There are other brands like Instant Ocean and Aquaforest that are great as well. 

 

Step 5. Add rock and sand/aquascape

Before adding your saltwater into the tank, you should add your sand and rock first. Plan your aquascape and place the rocks in the tank leaving plenty of swimming space and caves for the fish to swim around.

Nano tanks don’t require as much sand and rock as larger tanks. You may only need 10 or 20 pounds of rock depending on tank size and dimensions. Choose a good quality rock that is porous as it will contain beneficial bacteria and provide filtration.

Sand is available in different sizes and types. If you have a 20-gallon nano tank, you may want to use up to 20 pounds of sand, enough to cover the bottom of your tank with about a 1” thickness.

I recommend the Caribsea base rock and Caribsea sand. Both are available on Amazon. 

 

Step 6. Choose the right equipment

Choosing your equipment will depend on a few factors. Many all in one nano tanks will already have a canopy with lighting built-in, included return pump, and other accessories. But you will have the option to add additional items like a protein skimmer, nano media reactors, auto top off, heater, wavemaker.

If you plan to keep corals, you will need to add a powerhead or wavemaker as the return pump used in the tank won’t provide enough water flow. Some people choose to not use a protein skimmer on nano tanks, but I suggest you consider using one.

There are many different nano-sized skimmers that are designed to be used with smaller tanks. Many will fit perfectly with all in one tanks. Heaters and upgraded lighting are other additional pieces of equipment to add to your tank. If your tank doesn’t include the lighting and you are not keeping corals, then a basic aquarium LED light will be suitable.

Check out my article here to see the best all in one nano tanks and various equipment available for them.

 

Step 7. Wait for the cycle

Once your water and equipment are added, it is time to have patience and wait for your tank to complete its cycle. This will take anywhere from 4-8 weeks.

It’s important to not rush this and let the tank run its course. Do not add fish or livestock during this process. Some people will add a hardy fish prior to the tank being cycled to rush the cycle time. This is not a good idea. Let the tank mature naturally.

Using fish to cycle a tank is very stressful to the fish and there is a good chance it will die. There are certain products like Microbacter 7 that will help populate the biological filter media and improve the cycling time.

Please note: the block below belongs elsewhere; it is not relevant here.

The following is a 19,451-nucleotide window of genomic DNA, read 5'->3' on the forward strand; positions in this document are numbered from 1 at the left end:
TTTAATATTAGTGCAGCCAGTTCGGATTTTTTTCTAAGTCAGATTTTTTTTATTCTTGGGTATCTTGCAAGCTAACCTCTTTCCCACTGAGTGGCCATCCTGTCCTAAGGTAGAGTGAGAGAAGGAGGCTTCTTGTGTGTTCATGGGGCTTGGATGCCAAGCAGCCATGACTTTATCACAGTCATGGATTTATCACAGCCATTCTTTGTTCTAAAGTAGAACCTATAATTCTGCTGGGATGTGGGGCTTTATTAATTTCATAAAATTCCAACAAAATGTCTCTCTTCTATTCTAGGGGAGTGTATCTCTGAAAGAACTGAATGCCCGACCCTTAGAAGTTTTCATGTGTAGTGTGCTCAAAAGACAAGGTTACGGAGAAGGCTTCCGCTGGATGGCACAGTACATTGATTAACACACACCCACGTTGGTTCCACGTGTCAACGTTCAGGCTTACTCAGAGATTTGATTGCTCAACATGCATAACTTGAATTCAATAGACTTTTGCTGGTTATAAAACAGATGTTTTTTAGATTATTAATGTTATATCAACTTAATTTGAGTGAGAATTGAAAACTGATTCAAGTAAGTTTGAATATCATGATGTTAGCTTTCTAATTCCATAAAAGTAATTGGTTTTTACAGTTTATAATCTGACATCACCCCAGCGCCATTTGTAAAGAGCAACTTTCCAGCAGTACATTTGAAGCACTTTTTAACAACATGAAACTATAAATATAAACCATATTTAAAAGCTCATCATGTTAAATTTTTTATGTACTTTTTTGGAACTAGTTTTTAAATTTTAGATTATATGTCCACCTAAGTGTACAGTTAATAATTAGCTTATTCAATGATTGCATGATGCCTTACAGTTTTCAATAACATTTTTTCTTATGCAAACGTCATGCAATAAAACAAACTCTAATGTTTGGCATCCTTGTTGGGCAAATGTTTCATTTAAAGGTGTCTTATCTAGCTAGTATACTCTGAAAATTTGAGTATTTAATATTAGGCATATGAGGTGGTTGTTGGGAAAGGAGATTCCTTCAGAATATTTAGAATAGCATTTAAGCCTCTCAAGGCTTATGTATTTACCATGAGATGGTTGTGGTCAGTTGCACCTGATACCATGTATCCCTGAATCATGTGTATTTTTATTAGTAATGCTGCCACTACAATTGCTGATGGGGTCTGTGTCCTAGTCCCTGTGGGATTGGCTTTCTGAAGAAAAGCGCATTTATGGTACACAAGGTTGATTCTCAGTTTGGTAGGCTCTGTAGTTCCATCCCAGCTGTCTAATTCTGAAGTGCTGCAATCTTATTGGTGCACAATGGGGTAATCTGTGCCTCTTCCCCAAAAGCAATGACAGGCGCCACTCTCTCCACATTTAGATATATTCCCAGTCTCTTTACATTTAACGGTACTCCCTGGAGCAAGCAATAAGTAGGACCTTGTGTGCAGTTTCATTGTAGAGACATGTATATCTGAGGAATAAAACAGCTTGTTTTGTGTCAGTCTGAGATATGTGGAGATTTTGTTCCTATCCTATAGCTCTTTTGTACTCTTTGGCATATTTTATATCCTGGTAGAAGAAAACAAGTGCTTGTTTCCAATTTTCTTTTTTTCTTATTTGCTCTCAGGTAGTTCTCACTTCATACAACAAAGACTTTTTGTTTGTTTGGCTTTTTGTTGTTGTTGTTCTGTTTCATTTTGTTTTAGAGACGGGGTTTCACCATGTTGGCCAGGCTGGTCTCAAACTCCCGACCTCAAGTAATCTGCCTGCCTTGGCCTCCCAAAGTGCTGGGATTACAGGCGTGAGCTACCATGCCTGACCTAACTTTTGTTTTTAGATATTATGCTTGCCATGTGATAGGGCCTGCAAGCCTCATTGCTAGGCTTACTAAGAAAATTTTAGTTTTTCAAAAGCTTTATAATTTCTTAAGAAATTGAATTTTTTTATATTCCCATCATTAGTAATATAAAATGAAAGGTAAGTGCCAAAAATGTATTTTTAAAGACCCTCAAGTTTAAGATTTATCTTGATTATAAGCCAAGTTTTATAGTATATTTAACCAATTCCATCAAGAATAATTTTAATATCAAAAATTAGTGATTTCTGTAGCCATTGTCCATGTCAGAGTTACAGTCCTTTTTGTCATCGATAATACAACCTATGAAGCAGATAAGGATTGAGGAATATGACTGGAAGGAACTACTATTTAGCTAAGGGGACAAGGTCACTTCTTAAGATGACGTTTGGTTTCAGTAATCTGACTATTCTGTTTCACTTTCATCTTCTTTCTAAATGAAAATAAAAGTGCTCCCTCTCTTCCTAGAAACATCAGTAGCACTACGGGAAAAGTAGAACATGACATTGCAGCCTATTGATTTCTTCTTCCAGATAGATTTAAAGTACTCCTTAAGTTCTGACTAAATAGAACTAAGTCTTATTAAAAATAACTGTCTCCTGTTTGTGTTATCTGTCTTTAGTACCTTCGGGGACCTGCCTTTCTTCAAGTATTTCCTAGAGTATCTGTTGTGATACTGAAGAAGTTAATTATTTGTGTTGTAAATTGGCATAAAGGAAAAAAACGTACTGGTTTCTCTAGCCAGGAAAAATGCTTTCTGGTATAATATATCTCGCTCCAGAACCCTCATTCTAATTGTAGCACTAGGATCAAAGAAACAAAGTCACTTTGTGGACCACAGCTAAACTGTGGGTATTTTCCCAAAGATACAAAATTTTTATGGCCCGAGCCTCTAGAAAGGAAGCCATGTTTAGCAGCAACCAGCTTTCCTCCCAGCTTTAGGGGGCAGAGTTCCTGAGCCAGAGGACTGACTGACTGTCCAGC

Step 8. Test the water

During and after the cycle period, test your water to ensure everything is within limits and safe to add livestock. You will know when your tank is cycled once the ammonia level reaches 0.

Check all parameters using a good quality test kit before adding fish. Here are the important water parameters to test for. 

 

best saltwater aquarium test kits

 

Step 9. Add fish and invertebrates

Adding livestock into your nano tank should only be done when the tank is fully cycled. It’s important to add livestock slowly over time. I like to keep a pair of clownfish in my nano tanks. They are hardy and tough fish so I will usually add them first.

If you are planning to use a cleanup crew like snails or shrimp, you can add them first if you like. Adding too much livestock at once can cause a decrease in water quality and move your water parameters out of limits.

Nitrates can increase to unsafe levels and your tank can crash especially when new. Like anything in the saltwater aquarium hobby, slow and steady wins the race. Don’t be in a rush to add livestock into a new tank. 

 

Step 10. Perform routine maintenance 

Once your tank is set up and running, you will need to perform routine maintenance to ensure everything stays healthy and matures over time. Things like water changes, equipment maintenance, water testing, are all things that will need to be done.

You can create a schedule and keep track of items to complete on a daily, weekly, and monthly basis. You will get into a routine that works for you and keeps the tank healthy for the long term. 

Summary

Setting up a nano tank is not difficult. It’s important to follow a few steps to ensure that you don’t miss anything and you are on the right track. The best advice that I ever received with keeping saltwater tanks is to be patient and let things happen naturally. Slow and steady is key to your success.

Nano tanks will make a showpiece in your home or office and when set up properly, can be a real conversion piece. 

David

David has been keeping saltwater tanks for over 15 years. Learning and writing about all things related to saltwater aquariums is a passion and there is so much to learn and enjoy.

Recent Content